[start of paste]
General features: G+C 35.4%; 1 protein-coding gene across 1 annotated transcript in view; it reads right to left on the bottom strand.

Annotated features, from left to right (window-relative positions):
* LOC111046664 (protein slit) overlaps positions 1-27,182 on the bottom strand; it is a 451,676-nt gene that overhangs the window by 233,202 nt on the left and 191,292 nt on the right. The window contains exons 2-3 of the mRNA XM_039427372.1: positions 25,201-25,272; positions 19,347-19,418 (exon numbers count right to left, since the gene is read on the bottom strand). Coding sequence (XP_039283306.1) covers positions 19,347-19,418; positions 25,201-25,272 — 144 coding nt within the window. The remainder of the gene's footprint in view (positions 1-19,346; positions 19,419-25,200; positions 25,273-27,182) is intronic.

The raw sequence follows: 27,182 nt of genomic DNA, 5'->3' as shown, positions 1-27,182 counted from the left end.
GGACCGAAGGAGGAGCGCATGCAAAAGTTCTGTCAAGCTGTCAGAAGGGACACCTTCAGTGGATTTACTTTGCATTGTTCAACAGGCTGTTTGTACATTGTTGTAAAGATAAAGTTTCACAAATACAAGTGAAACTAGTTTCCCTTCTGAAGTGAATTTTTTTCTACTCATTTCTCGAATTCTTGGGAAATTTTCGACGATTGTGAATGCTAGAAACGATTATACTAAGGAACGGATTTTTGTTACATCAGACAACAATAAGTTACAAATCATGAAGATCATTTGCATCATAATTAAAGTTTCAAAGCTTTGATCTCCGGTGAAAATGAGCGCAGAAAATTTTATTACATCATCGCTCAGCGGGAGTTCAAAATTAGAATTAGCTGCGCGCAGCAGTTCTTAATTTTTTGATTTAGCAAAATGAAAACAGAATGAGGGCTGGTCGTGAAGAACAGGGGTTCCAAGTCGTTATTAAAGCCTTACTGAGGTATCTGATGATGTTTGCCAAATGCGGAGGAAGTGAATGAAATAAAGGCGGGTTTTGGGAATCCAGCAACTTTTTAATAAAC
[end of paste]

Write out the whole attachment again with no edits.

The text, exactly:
General features: G+C 35.4%; 1 protein-coding gene across 1 annotated transcript in view; it reads right to left on the bottom strand.

Annotated features, from left to right (window-relative positions):
* LOC111046664 (protein slit) overlaps positions 1-27,182 on the bottom strand; it is a 451,676-nt gene that overhangs the window by 233,202 nt on the left and 191,292 nt on the right. The window contains exons 2-3 of the mRNA XM_039427372.1: positions 25,201-25,272; positions 19,347-19,418 (exon numbers count right to left, since the gene is read on the bottom strand). Coding sequence (XP_039283306.1) covers positions 19,347-19,418; positions 25,201-25,272 — 144 coding nt within the window. The remainder of the gene's footprint in view (positions 1-19,346; positions 19,419-25,200; positions 25,273-27,182) is intronic.

The raw sequence follows: 27,182 nt of genomic DNA, 5'->3' as shown, positions 1-27,182 counted from the left end.
GGACCGAAGGAGGAGCGCATGCAAAAGTTCTGTCAAGCTGTCAGAAGGGACACCTTCAGTGGATTTACTTTGCATTGTTCAACAGGCTGTTTGTACATTGTTGTAAAGATAAAGTTTCACAAATACAAGTGAAACTAGTTTCCCTTCTGAAGTGAATTTTTTTCTACTCATTTCTCGAATTCTTGGGAAATTTTCGACGATTGTGAATGCTAGAAACGATTATACTAAGGAACGGATTTTTGTTACATCAGACAACAATAAGTTACAAATCATGAAGATCATTTGCATCATAATTAAAGTTTCAAAGCTTTGATCTCCGGTGAAAATGAGCGCAGAAAATTTTATTACATCATCGCTCAGCGGGAGTTCAAAATTAGAATTAGCTGCGCGCAGCAGTTCTTAATTTTTTGATTTAGCAAAATGAAAACAGAATGAGGGCTGGTCGTGAAGAACAGGGGTTCCAAGTCGTTATTAAAGCCTTACTGAGGTATCTGATGATGTTTGCCAAATGCGGAGGAAGTGAATGAAATAAAGGCGGGTTTTGGGAATCCAGCAACTTTTTAATAAAC